"a sweet, old-fashioned love story"
Ghost of Summer is breezy read and a perfect choice if
you're looking to de-stress after a hectic day. It's a bit
light on conflict but features one of my favorite romance
plot lines: two childhood friends who rediscover love.
Also helping this story along was the fact that the couple
were regular, down-to-earth people and not super model
heiresses and millionaire playboys.
The heroine's mother died when she was a child but because
she loved her husband so deeply her soul remained alive and
she returned to him in the form of a ghost. She will not
find eternal rest until Kate finds her true love. Kate's
parents scheme to bring her back home to the man they
believe she is destined to love.
After receiving a very strange phone call from her father,
Kate returns to her hometown to make sure that he's not
losing him mind. The first person she encounters is Luke
Rodgers, the man who broke her heart many years ago when he
moved away and ignored her letters. Kate is now engaged
to a man she doesn't love because she can't bear facing
that type of hurt again. When she sees Luke all the old
This is where the really weak conflict kicks in. Luke and
Kate grew up together and were closer than two peas in a
pod. When they were twelve Luke moved away, never to be
heard from again. Because of this devastating loss at the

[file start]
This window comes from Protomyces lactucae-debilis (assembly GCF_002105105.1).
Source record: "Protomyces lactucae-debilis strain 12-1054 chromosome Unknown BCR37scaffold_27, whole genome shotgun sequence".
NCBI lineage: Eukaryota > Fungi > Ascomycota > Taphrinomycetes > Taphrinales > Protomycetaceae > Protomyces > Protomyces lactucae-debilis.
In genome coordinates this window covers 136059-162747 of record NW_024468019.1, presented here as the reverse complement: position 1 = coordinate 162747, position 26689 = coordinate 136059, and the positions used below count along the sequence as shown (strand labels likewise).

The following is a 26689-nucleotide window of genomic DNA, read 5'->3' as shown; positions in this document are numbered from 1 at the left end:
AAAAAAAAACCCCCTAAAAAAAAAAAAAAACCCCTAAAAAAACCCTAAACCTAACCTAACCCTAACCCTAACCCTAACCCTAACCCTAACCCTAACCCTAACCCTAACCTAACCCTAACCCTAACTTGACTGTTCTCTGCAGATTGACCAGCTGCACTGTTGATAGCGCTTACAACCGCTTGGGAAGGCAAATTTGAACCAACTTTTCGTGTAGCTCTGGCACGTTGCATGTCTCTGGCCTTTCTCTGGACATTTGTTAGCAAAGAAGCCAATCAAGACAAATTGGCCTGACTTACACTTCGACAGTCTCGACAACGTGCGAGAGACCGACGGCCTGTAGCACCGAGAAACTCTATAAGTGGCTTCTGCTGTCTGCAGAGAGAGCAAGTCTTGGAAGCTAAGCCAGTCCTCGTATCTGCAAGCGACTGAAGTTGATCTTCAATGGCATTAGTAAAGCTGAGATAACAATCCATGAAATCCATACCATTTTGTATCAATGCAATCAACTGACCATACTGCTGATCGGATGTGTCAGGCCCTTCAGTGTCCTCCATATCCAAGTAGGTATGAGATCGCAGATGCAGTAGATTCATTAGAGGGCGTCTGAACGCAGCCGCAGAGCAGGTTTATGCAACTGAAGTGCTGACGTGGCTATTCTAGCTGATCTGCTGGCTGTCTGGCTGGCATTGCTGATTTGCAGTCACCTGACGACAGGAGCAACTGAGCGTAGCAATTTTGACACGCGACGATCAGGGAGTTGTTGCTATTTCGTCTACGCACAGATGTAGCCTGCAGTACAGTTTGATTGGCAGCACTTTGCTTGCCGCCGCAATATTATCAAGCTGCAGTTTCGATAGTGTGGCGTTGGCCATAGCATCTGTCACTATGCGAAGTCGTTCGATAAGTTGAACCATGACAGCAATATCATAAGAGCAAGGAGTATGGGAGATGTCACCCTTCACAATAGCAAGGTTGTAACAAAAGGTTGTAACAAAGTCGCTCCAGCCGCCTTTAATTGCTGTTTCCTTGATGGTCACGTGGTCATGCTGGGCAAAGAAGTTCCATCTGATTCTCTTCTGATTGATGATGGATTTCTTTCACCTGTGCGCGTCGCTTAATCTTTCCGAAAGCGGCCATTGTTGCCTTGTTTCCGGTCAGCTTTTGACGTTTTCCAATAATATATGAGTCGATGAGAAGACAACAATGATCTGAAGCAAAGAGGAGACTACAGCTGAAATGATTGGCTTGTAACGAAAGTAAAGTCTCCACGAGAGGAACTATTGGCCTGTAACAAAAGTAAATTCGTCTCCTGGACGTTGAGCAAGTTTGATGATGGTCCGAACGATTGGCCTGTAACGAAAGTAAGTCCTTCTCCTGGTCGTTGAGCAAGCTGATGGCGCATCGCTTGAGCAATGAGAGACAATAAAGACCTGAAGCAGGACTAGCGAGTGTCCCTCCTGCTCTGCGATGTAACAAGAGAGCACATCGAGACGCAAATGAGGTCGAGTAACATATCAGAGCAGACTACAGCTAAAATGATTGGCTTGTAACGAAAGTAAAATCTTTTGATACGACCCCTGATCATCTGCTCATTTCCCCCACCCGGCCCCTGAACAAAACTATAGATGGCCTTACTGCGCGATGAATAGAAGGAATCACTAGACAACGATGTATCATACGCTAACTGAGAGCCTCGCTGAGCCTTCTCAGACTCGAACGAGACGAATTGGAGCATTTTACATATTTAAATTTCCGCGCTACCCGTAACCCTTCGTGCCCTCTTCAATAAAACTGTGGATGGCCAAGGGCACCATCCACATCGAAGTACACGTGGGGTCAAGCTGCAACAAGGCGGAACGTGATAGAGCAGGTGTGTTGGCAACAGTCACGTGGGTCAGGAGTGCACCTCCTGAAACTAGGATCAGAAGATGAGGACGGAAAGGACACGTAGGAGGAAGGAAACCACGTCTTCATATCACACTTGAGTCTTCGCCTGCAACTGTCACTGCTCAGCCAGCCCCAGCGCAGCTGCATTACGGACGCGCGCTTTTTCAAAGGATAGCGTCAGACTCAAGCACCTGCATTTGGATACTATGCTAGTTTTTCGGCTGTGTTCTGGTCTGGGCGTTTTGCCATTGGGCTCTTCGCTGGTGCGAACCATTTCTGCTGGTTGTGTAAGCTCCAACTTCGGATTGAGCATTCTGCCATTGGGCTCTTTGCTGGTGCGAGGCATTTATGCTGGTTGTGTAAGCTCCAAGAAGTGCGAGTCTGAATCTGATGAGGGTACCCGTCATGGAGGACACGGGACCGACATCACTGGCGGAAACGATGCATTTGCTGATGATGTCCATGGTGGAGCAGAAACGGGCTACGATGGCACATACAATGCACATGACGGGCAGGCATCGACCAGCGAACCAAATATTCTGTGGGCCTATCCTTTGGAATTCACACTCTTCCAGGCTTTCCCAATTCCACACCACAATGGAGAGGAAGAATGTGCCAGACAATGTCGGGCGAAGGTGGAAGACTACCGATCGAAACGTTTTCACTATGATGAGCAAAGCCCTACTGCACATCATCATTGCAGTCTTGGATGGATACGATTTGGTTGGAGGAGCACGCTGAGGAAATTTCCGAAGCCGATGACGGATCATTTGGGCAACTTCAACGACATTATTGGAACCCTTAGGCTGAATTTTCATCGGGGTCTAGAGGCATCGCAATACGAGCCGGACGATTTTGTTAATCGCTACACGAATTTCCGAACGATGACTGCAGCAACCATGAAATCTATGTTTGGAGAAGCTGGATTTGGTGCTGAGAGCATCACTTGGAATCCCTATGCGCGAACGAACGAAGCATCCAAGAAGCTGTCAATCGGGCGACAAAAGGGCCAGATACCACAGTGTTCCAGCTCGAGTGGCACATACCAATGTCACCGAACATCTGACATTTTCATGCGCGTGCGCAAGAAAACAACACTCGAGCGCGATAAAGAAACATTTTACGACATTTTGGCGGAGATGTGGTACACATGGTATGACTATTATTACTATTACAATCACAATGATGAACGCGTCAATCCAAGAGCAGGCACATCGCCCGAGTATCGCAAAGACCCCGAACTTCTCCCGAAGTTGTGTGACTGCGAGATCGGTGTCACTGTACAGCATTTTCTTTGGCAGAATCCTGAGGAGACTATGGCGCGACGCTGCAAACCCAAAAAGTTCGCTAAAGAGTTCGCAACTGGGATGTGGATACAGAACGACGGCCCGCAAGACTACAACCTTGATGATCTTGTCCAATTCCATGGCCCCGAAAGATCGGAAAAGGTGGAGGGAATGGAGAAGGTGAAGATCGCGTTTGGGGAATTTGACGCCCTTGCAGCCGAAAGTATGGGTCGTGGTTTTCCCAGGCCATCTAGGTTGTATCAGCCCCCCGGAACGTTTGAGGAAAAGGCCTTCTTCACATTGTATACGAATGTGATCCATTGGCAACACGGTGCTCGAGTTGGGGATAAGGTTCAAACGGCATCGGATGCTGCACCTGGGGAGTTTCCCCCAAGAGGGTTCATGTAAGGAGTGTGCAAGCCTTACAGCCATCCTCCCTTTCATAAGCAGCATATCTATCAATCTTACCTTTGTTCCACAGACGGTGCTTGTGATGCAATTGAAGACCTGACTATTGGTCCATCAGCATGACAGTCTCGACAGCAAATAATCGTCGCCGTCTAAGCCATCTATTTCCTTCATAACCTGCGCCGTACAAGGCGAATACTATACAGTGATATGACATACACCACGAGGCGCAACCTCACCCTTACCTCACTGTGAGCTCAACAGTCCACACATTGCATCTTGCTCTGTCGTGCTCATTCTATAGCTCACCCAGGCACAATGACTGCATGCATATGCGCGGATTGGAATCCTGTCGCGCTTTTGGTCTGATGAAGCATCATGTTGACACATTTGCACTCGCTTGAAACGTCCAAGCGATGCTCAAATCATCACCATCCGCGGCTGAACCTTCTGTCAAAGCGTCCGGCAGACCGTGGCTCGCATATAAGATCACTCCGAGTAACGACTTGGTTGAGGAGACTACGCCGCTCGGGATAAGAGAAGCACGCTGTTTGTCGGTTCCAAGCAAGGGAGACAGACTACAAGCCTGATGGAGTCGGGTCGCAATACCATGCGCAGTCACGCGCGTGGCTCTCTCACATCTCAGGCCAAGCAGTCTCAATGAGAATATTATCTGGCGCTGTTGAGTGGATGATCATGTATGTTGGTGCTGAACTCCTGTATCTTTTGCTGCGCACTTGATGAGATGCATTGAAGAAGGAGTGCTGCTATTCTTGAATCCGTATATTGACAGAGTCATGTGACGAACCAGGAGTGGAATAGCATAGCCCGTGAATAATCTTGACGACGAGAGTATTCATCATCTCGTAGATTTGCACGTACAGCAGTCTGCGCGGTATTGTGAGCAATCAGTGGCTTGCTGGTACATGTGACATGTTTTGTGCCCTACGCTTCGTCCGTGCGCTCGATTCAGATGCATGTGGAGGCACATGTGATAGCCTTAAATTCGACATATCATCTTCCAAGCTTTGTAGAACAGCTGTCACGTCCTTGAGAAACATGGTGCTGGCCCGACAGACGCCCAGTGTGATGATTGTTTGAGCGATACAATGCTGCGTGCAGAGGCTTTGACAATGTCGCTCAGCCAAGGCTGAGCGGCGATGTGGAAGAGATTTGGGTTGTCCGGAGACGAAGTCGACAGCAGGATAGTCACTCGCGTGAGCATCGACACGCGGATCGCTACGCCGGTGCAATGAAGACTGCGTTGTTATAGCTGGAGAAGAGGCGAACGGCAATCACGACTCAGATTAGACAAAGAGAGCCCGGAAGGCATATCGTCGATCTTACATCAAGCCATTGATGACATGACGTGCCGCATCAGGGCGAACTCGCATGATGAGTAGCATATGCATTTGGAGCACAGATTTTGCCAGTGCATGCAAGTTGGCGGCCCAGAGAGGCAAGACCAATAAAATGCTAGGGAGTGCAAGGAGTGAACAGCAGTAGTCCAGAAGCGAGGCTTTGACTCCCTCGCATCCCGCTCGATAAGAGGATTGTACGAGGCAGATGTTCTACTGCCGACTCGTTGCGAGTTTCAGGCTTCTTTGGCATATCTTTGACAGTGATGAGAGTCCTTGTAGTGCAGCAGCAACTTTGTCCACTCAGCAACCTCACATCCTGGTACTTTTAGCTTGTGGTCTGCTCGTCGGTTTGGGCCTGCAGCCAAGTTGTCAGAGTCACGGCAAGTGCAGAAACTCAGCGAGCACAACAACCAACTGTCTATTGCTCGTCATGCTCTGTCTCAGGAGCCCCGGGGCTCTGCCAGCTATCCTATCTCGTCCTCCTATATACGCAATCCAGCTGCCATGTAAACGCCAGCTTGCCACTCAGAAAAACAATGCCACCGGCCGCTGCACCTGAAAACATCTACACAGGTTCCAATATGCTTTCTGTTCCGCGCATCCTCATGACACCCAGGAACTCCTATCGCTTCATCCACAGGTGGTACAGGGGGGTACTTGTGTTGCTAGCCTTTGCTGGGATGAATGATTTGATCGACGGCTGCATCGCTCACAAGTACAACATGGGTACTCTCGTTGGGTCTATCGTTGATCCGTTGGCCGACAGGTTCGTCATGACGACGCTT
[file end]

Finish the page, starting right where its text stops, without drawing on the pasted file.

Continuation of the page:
ripe old age of twelve, neither has been able to trust
themselves to love again and both have shut off their
emotional wells. I really wasn't exaggerating about the
weak conflict bit, was I?
Despite that plot quibble I did enjoy this love story very
much. The book concentrates on the couple as they rebuild
their relationship and never gets off track or bogged down
by extraneous subplots. This is one couple who plainly
enjoy each other's company and it was refreshing to read.
The love story between Kate's parents was also well done
and very touching.
If you're looking for a sweet, old-fashioned love story and
are tired of villains who take up too much of the plot
you'll want to give this book a try.
Laurie Shallah / May, 2000
Copyright © 2000 for PNR Reviews
Reviewed by PNR Group Member
Posted June 8, 2002